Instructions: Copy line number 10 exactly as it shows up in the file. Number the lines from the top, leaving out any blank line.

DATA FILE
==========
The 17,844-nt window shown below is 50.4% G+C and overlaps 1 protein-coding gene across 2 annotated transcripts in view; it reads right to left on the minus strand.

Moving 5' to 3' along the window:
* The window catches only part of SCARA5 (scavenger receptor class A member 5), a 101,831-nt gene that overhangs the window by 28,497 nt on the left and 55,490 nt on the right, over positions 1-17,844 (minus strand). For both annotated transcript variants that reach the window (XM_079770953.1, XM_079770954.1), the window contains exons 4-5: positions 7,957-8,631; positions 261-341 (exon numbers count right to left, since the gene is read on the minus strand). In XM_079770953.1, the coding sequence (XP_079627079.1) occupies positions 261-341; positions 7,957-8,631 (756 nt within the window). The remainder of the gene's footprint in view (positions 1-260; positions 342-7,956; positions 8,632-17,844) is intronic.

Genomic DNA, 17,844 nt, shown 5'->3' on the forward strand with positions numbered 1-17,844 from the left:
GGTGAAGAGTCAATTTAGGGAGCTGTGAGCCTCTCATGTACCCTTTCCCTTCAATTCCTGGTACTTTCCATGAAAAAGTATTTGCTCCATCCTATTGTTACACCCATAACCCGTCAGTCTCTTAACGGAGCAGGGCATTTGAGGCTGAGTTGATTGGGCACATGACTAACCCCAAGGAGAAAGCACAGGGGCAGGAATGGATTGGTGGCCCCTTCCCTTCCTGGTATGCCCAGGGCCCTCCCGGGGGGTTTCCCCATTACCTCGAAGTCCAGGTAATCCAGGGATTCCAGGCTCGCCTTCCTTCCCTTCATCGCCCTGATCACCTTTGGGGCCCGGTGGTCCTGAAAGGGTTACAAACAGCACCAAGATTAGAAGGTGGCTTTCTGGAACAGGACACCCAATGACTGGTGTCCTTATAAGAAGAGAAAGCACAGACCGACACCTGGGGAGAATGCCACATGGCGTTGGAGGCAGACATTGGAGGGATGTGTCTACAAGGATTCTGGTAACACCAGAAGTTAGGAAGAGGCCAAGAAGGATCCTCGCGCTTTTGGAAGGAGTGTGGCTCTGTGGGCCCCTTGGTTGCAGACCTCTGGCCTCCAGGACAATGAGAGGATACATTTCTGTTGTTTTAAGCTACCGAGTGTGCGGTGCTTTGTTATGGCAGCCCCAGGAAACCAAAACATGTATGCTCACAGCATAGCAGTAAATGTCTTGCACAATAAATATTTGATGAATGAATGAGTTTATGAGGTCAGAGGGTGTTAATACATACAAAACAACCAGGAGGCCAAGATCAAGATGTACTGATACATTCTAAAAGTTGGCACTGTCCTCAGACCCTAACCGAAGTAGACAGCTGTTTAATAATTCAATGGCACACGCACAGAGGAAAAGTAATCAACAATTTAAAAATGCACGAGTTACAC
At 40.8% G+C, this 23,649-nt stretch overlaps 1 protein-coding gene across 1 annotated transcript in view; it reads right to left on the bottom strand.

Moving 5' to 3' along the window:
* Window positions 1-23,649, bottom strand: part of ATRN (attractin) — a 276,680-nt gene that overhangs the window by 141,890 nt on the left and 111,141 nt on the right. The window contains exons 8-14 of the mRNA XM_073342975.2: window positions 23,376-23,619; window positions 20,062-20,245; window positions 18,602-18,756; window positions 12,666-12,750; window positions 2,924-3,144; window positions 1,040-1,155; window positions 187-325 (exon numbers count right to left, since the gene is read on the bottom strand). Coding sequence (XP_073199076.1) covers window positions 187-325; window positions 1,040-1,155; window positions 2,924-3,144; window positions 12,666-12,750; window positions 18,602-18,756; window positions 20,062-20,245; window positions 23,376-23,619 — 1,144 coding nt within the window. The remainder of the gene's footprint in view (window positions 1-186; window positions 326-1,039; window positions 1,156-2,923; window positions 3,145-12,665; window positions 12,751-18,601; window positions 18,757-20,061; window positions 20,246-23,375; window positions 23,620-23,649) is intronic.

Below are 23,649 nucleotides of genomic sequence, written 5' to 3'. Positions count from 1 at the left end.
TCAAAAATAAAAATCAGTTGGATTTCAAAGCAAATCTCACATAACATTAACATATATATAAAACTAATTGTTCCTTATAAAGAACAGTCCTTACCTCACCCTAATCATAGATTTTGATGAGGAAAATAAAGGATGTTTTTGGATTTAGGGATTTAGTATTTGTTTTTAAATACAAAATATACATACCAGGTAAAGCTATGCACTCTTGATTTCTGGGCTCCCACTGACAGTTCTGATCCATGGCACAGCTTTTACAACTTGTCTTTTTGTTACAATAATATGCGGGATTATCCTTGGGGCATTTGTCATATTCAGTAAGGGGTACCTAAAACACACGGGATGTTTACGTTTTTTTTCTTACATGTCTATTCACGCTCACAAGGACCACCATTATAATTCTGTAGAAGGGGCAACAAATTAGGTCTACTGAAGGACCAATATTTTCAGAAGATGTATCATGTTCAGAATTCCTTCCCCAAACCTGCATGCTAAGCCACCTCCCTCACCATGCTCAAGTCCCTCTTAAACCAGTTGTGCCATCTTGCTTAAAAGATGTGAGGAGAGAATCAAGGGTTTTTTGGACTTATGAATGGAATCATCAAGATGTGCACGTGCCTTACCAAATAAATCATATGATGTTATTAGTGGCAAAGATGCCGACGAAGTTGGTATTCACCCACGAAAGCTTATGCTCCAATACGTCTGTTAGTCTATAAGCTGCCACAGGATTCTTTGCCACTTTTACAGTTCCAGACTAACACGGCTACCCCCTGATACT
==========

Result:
TCAAAAATAAAAATCAGTTGGATTTCAAAGCAAATCTCACATAACATTAACATATATATAAAACTAATTGTTCCTTATAAAGAACAGTCCTTACCTCACCCTAATCATAGATTTTGATGAGGAAAATAAAGGATGTTTTTGGATTTAGGGATTTAGTATTTGTTTTTAAATACAAAATATACATACCAGGTAAAGCTATGCACTCTTGATTTCTGGGCTCCCACTGACAGTTCTGATCCATGGCACAGCTTTTACAACTTGTCTTTTTGTTACAATAATATGCGGGATTATCCTTGGGGCATTTGTCATATTCAGTAAGGGGTACCTAAAACACACGGGATGTTTACGTTTTTTTTCTTACATGTCTATTCACGCTCACAAGGACCACCATTATAATTCTGTAGAAGGGGCAACAAATTAGGTCTACTGAAGGACCAATATTTTCAGAAGATGTATCATGTTCAGAATTCCTTCCCCAAACCTGCATGCTAAGCCACCTCCCTCACCATGCTCAAGTCCCTCTTAAACCAGTTGTGCCATCTTGCTTAAAAGATGTGAGGAGAGAATCAAGGGTTTTTTGGACTTATGAATGGAATCATCAAGATGTGCACGTGCCTTACCAAATAAATCATATGATGTTATTAGTGGCAAAGATGCCGACGAAGTTGGTATTCACCCACGAAAGCTTATGCTCCAATACGTCTGTTAGTCTATAAGCTGCCACAGGATTCTTTGCCACTTTTACAGTTCCAGACTAACACGGCTACCCCCTGATACT